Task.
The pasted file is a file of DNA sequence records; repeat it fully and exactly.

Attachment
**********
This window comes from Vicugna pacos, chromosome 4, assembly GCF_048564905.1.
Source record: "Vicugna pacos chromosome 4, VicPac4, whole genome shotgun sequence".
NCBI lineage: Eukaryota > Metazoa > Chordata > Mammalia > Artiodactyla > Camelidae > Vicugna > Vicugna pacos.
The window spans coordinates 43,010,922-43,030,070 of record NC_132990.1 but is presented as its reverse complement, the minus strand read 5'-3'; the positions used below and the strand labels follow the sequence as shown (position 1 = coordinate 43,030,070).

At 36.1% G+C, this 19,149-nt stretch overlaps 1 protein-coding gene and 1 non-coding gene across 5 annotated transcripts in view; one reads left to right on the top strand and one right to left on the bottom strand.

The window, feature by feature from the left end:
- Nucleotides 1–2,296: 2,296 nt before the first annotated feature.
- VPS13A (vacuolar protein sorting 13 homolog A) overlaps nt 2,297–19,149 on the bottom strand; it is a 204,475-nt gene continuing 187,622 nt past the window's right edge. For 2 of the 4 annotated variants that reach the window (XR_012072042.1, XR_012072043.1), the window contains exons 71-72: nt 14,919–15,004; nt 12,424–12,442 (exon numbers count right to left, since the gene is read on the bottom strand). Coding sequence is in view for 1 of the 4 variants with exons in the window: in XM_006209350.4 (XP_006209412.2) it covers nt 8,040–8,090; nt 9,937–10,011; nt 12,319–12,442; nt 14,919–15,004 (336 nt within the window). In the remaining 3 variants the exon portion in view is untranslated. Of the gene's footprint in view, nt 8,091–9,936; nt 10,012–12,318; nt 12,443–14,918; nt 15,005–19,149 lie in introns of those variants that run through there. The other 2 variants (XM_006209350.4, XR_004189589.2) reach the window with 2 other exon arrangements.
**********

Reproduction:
This window comes from Vicugna pacos, chromosome 4, assembly GCF_048564905.1.
Source record: "Vicugna pacos chromosome 4, VicPac4, whole genome shotgun sequence".
NCBI lineage: Eukaryota > Metazoa > Chordata > Mammalia > Artiodactyla > Camelidae > Vicugna > Vicugna pacos.
The window spans coordinates 43,010,922-43,030,070 of record NC_132990.1 but is presented as its reverse complement, the minus strand read 5'-3'; the positions used below and the strand labels follow the sequence as shown (position 1 = coordinate 43,030,070).

At 36.1% G+C, this 19,149-nt stretch overlaps 1 protein-coding gene and 1 non-coding gene across 5 annotated transcripts in view; one reads left to right on the top strand and one right to left on the bottom strand.

The window, feature by feature from the left end:
- Nucleotides 1–2,296: 2,296 nt before the first annotated feature.
- VPS13A (vacuolar protein sorting 13 homolog A) overlaps nt 2,297–19,149 on the bottom strand; it is a 204,475-nt gene continuing 187,622 nt past the window's right edge. For 2 of the 4 annotated variants that reach the window (XR_012072042.1, XR_012072043.1), the window contains exons 71-72: nt 14,919–15,004; nt 12,424–12,442 (exon numbers count right to left, since the gene is read on the bottom strand). Coding sequence is in view for 1 of the 4 variants with exons in the window: in XM_006209350.4 (XP_006209412.2) it covers nt 8,040–8,090; nt 9,937–10,011; nt 12,319–12,442; nt 14,919–15,004 (336 nt within the window). In the remaining 3 variants the exon portion in view is untranslated. Of the gene's footprint in view, nt 8,091–9,936; nt 10,012–12,318; nt 12,443–14,918; nt 15,005–19,149 lie in introns of those variants that run through there. The other 2 variants (XM_006209350.4, XR_004189589.2) reach the window with 2 other exon arrangements.